Cheryl Fleming, GRI, ABR's Blog
Many people believe a green thumb is required to grow indoor plants. Or, they’ll hesitate to add some greenery to their home’s décor because they think they’re too busy to care for them or they don’t have enough space. Fortunately, even if you lack the magic touch when it comes to plants, there are several, even the most novice or “bad luck” growers can successfully cultivate. If you’re looking to add an element of fresh to your house with a low-maintenance indoor plant, here are five good choices, regardless of skill level.
1. Jade Plant
Jade plants require little attention to thrive. All it needs is a small pot to grow in, a little daily sunlight, and water every few days (or even weeks!) when its soil becomes dry. The result is thick luscious leaves that will flourish and add flair to your living space year-round.
2. Cacti & Desert Plants
Cacti and other desert plants thrive naturally in harsh conditions since they love hot spaces and dry heat. They are very low maintenance needing very little water, about once a week during warmer months and once every three weeks during cooler months. One of the great things about these plants is whether you plant one variety, or several different ones together, cacti can add more pizazz to your room or windowsill. A few variations will even grace you with a flower from time to time.
3. Aloe Plant
Aloe is a succulent plant that is pretty and also practical with its healing properties. Durable in nature, these plants require watering about once a week or when their soil becomes dry. It does prefer a good dose of sunlight, so if you’ve got the space to position a small plant pot, aloe is an ideal choice.
4. Spider Plant
If you’ve got a bright ceiling space without direct light, a spider plant is a perfect option as an indoor hanging plant. Spider plants prefer moisture and will suffer if too dry or wet. Just be careful to avoid direct sunlight because the sun will scorch its leaves. Otherwise, this plant is super easy to care for as it only requires occasional watering. Repot the plant about every other year.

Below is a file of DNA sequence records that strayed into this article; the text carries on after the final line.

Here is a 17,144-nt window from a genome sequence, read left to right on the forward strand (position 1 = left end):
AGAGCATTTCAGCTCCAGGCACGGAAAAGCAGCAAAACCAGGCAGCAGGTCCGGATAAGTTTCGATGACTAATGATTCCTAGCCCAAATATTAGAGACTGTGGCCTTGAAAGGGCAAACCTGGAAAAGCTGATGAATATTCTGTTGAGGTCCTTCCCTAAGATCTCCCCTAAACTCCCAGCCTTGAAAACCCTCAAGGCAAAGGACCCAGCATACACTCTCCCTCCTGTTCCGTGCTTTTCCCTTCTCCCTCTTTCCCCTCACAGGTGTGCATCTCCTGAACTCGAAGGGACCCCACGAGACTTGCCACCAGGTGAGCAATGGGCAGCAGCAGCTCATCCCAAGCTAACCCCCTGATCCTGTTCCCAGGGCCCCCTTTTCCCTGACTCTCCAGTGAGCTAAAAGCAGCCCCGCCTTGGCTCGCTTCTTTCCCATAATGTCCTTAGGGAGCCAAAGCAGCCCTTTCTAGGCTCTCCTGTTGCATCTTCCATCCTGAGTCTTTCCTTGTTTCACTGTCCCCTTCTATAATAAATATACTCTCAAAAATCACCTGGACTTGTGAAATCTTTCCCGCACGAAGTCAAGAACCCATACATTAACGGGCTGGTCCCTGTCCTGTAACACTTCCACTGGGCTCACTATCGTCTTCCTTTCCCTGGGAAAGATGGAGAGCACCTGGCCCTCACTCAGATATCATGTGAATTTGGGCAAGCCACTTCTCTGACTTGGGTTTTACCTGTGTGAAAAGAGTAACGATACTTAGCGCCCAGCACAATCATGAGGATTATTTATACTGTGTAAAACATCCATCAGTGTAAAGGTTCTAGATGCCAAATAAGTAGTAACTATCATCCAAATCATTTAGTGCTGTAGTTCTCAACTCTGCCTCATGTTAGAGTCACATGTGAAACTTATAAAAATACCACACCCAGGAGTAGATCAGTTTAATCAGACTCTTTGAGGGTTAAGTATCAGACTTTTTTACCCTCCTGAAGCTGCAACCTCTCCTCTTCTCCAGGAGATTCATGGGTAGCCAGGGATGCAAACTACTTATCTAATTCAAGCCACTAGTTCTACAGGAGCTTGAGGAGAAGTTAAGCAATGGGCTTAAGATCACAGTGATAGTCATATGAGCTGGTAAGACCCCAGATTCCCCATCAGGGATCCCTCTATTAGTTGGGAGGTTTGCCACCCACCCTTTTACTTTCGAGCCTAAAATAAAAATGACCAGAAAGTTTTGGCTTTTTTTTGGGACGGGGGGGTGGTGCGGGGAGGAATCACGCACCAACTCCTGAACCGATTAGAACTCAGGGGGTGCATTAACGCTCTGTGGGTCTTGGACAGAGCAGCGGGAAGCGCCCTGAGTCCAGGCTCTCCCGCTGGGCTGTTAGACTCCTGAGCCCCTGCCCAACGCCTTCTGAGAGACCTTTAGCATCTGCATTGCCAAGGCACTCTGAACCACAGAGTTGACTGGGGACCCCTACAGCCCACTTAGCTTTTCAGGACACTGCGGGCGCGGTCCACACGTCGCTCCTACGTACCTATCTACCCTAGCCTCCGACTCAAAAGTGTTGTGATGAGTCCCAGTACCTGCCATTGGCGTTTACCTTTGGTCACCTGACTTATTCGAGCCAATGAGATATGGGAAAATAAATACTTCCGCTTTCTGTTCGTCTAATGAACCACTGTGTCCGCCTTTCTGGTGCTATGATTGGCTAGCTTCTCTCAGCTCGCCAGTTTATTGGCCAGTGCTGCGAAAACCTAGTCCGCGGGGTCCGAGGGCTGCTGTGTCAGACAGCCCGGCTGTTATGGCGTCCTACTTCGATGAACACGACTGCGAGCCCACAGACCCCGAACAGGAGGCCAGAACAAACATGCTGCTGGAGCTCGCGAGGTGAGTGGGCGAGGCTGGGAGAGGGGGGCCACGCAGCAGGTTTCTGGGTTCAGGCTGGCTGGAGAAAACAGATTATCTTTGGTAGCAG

Kalanchoe plants are excellent choices if you’re looking for a pop of color in your home. Under the right conditions, it’ll bloom year-round. Native to arid areas, the kalanchoe loves sunshine, low humidity and heat (it needs to be in an environment that doesn’t go below 55 degrees F). To help the kalanchoe thrive, water thoroughly as the soil dries, being especially careful in the winter not to let them dry out.
Indoor plants can add cheer, color, and style to your home. Even if you’ve got a small space or possess limited green thumb skills, there is an indoor plant for you.
It's easy to believe you don't have much leverage if you're getting ready to buy in a seller's market. Unfortunately, that sense of frustration can result in desperation, which can ultimately lead to overpaying on a home. Before you accept your fate, consider how you may have more power than you think.
Being an early bird in a seller's market is a must, and this is especially true if you run up against a unique situation. For example, let's say a homeowner gets a particularly lucrative job offer. The only catch is that they need to move overseas in just a few weeks. In this case, a seller is going to be motivated by more than just the best offer. They want to see a buyer who can be flexible with their move-in date. If you can speed up the process, you can get the leverage in a seller's market.
Prove Your Reliability
The seller will always look for someone with extremely reliable funding sources because no one wants to deal with the hassle of a lender pulling out at the last minute. When you're negotiating, it doesn't hurt to point out that you're a sure bet in more ways than one. This can encourage a seller to accept less than what they would have received if they'd accepted an offer from someone with a weaker financial history.
Anticipate the Worst
While you do have some degree of control here, you should also be ready for equally prepared competition. Study the terms of the seller to ensure that your offer is made on time and your conditions are stated upfront. Make sure all your supplemental paperwork is airtight and ready to be processed. You can also consider limiting the number of contingencies you have. In a buyer's market, you can ask for the seller to update the plumbing or dismantle the shed. But in a seller's market, you might want to hold back some of your requests.
Watch Your Back